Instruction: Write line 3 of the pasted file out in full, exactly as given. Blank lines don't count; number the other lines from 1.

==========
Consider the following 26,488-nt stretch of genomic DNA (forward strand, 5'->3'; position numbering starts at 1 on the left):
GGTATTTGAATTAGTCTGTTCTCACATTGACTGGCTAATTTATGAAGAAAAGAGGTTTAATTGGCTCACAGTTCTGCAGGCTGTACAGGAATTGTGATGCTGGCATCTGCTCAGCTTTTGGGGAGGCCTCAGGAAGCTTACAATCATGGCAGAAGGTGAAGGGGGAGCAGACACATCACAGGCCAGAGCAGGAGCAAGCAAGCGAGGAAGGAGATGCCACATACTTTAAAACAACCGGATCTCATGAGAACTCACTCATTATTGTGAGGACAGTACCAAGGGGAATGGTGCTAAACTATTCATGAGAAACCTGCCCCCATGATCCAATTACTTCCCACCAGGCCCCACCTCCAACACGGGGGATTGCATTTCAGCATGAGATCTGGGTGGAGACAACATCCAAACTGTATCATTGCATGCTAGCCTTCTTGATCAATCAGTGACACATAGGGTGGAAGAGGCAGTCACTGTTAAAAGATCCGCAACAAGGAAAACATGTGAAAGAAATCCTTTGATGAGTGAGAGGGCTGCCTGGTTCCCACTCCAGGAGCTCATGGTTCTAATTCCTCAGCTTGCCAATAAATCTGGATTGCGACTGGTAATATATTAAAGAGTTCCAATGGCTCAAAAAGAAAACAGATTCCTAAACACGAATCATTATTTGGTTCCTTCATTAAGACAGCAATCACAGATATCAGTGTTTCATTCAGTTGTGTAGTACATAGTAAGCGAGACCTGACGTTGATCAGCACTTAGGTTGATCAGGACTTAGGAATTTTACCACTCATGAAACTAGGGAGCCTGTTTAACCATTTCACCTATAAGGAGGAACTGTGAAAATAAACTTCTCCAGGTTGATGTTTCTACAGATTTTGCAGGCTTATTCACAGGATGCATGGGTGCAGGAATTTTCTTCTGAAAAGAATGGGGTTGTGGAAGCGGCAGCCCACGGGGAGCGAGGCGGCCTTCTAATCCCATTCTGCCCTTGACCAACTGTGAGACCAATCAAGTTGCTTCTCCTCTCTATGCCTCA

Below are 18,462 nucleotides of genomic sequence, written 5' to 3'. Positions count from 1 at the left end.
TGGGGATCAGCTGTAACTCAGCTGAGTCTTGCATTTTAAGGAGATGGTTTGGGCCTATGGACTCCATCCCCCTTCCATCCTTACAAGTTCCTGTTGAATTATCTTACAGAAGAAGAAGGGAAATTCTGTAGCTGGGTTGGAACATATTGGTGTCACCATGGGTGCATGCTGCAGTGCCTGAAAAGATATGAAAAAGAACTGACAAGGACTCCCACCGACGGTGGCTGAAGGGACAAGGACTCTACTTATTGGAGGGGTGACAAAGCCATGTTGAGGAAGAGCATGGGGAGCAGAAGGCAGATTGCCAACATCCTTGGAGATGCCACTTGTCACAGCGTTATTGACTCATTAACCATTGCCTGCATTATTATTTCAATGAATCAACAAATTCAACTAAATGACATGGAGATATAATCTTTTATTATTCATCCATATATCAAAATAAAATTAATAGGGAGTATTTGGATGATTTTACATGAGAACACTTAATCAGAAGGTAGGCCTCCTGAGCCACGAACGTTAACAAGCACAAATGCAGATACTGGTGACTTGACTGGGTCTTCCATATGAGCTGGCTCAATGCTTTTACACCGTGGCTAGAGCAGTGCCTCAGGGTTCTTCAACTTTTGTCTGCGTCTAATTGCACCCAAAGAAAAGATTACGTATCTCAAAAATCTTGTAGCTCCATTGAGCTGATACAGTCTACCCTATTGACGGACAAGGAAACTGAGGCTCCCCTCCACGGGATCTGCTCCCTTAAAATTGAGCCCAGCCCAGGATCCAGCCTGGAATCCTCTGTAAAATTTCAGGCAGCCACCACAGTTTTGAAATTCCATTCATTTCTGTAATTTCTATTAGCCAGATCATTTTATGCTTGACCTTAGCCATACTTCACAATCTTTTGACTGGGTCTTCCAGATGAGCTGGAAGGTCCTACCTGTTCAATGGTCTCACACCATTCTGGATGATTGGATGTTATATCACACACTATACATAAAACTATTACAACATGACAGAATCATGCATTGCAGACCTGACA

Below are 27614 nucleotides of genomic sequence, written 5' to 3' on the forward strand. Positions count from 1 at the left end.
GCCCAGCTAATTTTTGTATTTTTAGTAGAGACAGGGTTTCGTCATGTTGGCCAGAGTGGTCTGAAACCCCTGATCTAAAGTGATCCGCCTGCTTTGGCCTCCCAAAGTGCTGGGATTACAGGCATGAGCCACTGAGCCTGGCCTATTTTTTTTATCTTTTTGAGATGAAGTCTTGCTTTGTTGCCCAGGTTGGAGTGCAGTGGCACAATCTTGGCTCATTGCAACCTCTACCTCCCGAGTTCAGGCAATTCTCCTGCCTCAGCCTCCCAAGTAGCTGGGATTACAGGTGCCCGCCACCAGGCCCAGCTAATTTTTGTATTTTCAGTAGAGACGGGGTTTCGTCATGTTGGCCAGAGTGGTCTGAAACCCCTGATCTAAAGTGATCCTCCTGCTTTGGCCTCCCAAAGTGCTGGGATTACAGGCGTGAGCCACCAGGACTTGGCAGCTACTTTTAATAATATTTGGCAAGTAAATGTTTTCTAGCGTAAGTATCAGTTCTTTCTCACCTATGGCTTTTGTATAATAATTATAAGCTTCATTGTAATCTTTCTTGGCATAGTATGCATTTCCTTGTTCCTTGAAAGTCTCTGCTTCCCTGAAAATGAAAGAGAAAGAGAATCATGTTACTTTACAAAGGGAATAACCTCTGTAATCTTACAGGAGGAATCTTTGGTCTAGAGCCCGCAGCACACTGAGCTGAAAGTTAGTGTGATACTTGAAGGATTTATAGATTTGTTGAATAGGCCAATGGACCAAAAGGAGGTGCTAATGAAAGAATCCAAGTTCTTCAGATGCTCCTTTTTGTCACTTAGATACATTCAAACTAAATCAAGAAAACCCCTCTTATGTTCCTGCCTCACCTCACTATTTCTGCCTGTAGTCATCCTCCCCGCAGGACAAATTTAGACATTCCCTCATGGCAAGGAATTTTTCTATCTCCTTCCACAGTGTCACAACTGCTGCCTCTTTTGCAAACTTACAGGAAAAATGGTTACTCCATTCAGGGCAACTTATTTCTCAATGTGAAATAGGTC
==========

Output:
Below are 18,462 nucleotides of genomic sequence, written 5' to 3'. Positions count from 1 at the left end.